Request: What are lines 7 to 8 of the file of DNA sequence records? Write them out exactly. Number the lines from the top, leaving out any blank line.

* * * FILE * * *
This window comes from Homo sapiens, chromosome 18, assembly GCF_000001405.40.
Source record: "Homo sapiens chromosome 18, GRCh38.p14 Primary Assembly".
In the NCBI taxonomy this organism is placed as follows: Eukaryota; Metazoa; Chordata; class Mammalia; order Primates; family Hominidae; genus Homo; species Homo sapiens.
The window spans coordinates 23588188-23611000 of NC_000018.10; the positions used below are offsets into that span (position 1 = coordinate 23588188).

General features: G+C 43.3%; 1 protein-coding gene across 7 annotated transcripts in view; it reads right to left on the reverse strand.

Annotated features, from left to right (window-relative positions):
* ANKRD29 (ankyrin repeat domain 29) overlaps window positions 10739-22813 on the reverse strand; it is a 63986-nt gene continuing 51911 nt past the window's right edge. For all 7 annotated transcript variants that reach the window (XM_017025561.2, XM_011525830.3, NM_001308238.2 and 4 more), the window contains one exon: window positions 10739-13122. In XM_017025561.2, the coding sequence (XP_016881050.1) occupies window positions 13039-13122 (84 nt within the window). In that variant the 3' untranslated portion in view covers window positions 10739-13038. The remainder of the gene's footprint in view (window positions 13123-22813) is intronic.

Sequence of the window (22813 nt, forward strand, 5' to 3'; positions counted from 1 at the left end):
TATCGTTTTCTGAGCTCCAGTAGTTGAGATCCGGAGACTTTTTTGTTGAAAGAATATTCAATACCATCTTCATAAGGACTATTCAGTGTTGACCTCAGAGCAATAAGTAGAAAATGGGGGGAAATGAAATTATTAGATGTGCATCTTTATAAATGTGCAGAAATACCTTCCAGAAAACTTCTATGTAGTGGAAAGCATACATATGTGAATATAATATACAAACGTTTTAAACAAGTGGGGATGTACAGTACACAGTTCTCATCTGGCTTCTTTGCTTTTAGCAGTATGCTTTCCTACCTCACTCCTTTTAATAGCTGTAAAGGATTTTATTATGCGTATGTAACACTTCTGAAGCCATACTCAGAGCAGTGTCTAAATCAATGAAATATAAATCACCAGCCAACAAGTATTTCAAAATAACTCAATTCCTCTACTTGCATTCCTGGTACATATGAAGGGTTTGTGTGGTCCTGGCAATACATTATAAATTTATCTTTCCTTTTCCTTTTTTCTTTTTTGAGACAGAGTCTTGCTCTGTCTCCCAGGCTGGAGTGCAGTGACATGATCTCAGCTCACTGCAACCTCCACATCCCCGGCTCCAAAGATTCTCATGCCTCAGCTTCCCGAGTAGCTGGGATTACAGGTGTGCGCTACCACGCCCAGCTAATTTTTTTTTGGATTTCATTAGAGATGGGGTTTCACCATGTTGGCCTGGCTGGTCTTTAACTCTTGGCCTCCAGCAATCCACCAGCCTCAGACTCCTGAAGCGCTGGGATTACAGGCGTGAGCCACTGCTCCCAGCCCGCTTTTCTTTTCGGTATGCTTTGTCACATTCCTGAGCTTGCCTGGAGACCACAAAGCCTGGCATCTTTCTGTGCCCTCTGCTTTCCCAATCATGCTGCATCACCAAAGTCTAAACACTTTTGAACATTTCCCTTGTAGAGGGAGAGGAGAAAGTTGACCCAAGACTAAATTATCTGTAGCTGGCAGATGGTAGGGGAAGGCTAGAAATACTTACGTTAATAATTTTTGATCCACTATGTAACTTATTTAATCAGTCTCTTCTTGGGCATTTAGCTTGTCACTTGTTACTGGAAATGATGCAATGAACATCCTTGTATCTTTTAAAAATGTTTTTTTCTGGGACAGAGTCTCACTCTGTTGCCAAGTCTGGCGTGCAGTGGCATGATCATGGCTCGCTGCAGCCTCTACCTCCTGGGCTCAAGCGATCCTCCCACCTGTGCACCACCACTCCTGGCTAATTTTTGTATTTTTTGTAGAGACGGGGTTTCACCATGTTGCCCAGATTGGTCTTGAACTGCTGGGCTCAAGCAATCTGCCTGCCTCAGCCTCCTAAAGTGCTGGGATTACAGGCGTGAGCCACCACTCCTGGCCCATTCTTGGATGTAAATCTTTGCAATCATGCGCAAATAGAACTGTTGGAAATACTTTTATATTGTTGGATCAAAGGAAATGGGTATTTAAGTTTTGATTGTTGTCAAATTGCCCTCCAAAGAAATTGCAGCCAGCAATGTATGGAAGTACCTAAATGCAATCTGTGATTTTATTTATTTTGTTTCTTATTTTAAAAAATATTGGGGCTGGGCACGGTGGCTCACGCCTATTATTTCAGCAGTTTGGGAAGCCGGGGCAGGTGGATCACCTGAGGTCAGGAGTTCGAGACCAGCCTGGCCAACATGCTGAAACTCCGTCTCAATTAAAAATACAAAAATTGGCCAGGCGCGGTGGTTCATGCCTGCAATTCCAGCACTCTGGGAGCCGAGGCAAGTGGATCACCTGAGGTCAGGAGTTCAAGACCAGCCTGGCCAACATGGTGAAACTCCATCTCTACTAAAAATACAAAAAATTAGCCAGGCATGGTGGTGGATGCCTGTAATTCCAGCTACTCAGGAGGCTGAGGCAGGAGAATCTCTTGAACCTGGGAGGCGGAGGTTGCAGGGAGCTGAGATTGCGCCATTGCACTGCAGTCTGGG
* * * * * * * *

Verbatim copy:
* ANKRD29 (ankyrin repeat domain 29) overlaps window positions 10739-22813 on the reverse strand; it is a 63986-nt gene continuing 51911 nt past the window's right edge. For all 7 annotated transcript variants that reach the window (XM_017025561.2, XM_011525830.3, NM_001308238.2 and 4 more), the window contains one exon: window positions 10739-13122. In XM_017025561.2, the coding sequence (XP_016881050.1) occupies window positions 13039-13122 (84 nt within the window). In that variant the 3' untranslated portion in view covers window positions 10739-13038. The remainder of the gene's footprint in view (window positions 13123-22813) is intronic.

Sequence of the window (22813 nt, forward strand, 5' to 3'; positions counted from 1 at the left end):